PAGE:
A Short History...
Designed in 1938 as two separate structures by its first owner, the architect Andrew Rebori, this Gold Coast landmark is commonly known as the Florsheim Mansion after Lillian Florsheim, the shoe heiress and sculptor who bought the place from Rebori in 1946.
Ten years later, Florsheim commissioned her son-in-law, the architect Bertrand Goldberg (who designed the revolutionary Marina City – the corncob-like mixed residential, commercial, nautical towers across from the Loop on the Chicago River to join the two buildings at their second floors.
In an architectural master-stoke, Goldberg created the famed "Galley Kitchen to link the Main House with the Coach House. The Galley Kitchen is black-laminate, fiberglass, and stainless-steel, meant to mimic the sleek lines of the era's streamlined railroad cars. The Coach House was used at Ms. Florsheim's design studio and as the site of some of Chicago's most lavish and flamboyant parties, replete with the leading artists, writers and musicians of the day.
In 1998, the Goldberg family sold the house to Robert Fitzpatrick, chosen that year to lead the Museum of Contemporary Art. Fitzpatrick recalls he had heard that a potential buyer wanted to gut the house's kitchen, so he hastily bought the place to prevent its desecration. Wanting to downsize, Fitzpatrick and his wife, Sylvie, sold the house in May 2006 to the current owner.
Born in 1938, by Andrew Rebori...Chicago architect Andrew Rebori designed this striking modern-art style building in 1938. Rounded glass blocks and horizontal lines define the exterior. Rebori built two houses on the lot and left an open courtyard to increase the sense of light and space.
Commissioned by his mother-in-law, artist Lillian Florsheim, this project was a connection between a pair of small townhouses built on a narrow lot designed by architect Andrew Rebori in 1938. With his bridge kitchen, Goldberg united the two houses built around a small courtyard. The kitchen measured only 35' by 8.5' and was inspired by Goldberg's research into railway galley kitchens. It was suspended from two I beams, spanning the courtyard. Metal rods (in tension) held up the floor and a fiberglass screen wall enclosed the structure.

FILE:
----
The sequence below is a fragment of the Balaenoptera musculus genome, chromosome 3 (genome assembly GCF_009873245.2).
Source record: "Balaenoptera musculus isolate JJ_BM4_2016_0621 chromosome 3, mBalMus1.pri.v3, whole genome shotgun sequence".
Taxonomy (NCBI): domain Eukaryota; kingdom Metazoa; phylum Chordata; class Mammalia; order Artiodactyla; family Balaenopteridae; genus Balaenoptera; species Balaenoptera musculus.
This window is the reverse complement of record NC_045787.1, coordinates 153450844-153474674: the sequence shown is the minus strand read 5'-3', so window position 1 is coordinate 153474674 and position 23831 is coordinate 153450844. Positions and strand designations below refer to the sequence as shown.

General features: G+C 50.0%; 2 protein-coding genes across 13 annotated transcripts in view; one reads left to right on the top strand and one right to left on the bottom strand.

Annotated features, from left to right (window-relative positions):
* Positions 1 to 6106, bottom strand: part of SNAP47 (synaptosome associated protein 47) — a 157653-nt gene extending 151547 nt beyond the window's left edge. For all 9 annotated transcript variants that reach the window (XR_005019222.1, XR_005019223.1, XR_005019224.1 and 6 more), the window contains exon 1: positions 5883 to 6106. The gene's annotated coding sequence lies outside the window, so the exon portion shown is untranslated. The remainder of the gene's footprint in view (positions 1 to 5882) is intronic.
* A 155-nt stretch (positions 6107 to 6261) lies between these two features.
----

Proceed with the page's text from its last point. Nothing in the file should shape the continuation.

The novel kitchen was featured in number of publications. a Chicago Tribune Magazine article literally described it in glowing terms, "with its luminous plastic wall, the second floor kitchen, seen from the courtyard at night resembles a giant ribbed Chinese lantern." Home and Garden wrote: "One of the most adventurous kitchen designs ever shown in H&G is no research project but the practical answer to a specific building problem. Bertrand Goldberg Associates undertook the challenging task of designing a kitchen that could serve second-floor living and dining areas in two houses separated by a courtyard: the courtyard was to be left exactly the way it was. Their answer was a ‘bridge kitchen,' 35' long and 8½ feet wide, suspended by steel beams above the yard. A curved wall of rigid opaque plastic panels takes the place of windows, adds a pleasing architectural form. Inside, equipment is finished in black, white, or stainless steel lines the walls. The counters of black metal match the cabinets whose contents are identified on plastic handles. Between countertops and wall cabinets are compartments for bulky appliances (they call them ‘garages') with push-up metal doors. The dramatic color scheme has a purpose. The highly reflective qualities of the metal, the black vinyl floor and stainless steel ceiling, make the narrow kitchen look larger."